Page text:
Actively seeking out and acting on patient feedback to shape services is still far from the norm but is fundamental to putting quality at the heart of the NHS.

If we want quality to be at the heart of the NHS then we need to place the views of patients there too. Patient feedback should never be seen as some backroom activity. Instead we have to embrace it in GP surgeries and on hospital wards and use it to drive up the quality of services we provide.

I have seen what is possible. I have just spent a couple of days talking to patients and staff in hospitals that are leading the way in using patient feedback to provide better care.

Homerton University Hospital foundation trust in London uses electronic surveys on wards so that patients can provide instant feedback. The results - on subjects like privacy and staff attitude - are displayed with any agreed actions for improvement.

This is just one example of using patient feedback in innovative ways. Yet it is far from the norm.

I have never met a health service professional who disagrees with the idea of involving patients. But many struggle to understand just how important it is to meet the expectations that the public, that is tax payers, have of us.

As consumers, we demand services that understand and respond to our individual needs. In the public’s mind, the NHS is no different. They pay their taxes and in return they want an NHS that gets the basics right, that fits services around their lives, that treats them as an individual and not just a set of symptoms, and that works with them as equal partners.

We are starting to meet these expectations. Every week, I see services getting better at finding out, understanding and learning from people’s experiences in order to improve care. But we have to go further. This needs to become part of the health service’s DNA.

At a national level, the importance of listening, understanding and responding to patients is woven into the fabric of NHS reform. World class commissioning requires primary care trusts to show how they have engaged with communities and how they are using their feedback to shape decisions.

High Quality Care for All has made patient experience one of the three measures of service quality. The NHS constitution will raise awareness of the rights that patients and communities have in determining their own care.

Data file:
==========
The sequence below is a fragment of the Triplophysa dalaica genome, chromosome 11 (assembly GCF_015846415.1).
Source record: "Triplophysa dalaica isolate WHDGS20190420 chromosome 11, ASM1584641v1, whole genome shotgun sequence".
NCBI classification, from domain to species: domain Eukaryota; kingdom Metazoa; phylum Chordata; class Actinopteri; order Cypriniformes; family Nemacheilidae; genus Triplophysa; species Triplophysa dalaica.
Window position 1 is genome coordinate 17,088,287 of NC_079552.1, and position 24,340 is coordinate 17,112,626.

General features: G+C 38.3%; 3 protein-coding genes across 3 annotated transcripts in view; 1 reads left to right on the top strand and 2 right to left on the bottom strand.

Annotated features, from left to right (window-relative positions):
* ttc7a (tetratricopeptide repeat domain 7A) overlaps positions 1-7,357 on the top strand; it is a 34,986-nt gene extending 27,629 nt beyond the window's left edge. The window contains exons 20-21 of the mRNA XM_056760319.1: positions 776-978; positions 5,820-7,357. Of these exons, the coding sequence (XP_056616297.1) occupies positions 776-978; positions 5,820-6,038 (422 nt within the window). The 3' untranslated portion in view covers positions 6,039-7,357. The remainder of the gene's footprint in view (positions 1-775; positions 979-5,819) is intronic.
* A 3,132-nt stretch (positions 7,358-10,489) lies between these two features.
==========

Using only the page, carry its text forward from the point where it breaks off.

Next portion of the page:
There are further developments in the pipeline, such as a new statement of involvement, which trusts will publish each year to show how they have used the views of patients to improve their work.

The main task for government is to help the NHS - on the front line and in the boardroom - to learn from those already leading the charge.

The NHS gathers a vast amount of information through surveys, complaints and many other ways. One service I know of received a complaint from a woman whose mother had died, about the way that staff had communicated with her family. Not only did the manager resolve the specific complaint, they asked the woman to share her experiences in staff training. They try to learn as much as possible from every bit of feedback.

NHS Bradford and Airedale has developed a database to capture what people say about the PCT’s services. Patients are encouraged to share their experiences and the system then analyses each story, tags it as positive, negative or neutral and files it under one of five quality indicators. The results are used with other data to track patient perceptions and identify where improvements can be made.

NHS Hampshire asked local patients to identify the aspects of hospital care that they were most concerned about. Seven themes emerged, which were developed by the PCT into improvement targets. These were then written into the quality schedule of the contract for acute services.

These are just three examples of how the NHS is using the experience of patients to improve the quality of care. But the information we collect is not always used effectively. We need to spread the word of our successes and encourage others to follow suit. The Department of Health’s Understanding What Matters: a guide to using patient feedback to transform care is just the start of a process to do this.

The DH also has the empowerment programme, which will help raise awareness among people and communities about how they can influence their own healthcare and local services. The promotion of the NHS constitution and local involvement networks will play an important part in this.

The DH’s accountability programme will help the NHS to better engage with and respond to local communities. It is helping commissioners involve people in the planning and delivery of care and strengthen the scrutiny of local services.

We must all play our part, from chief executives to front-line staff.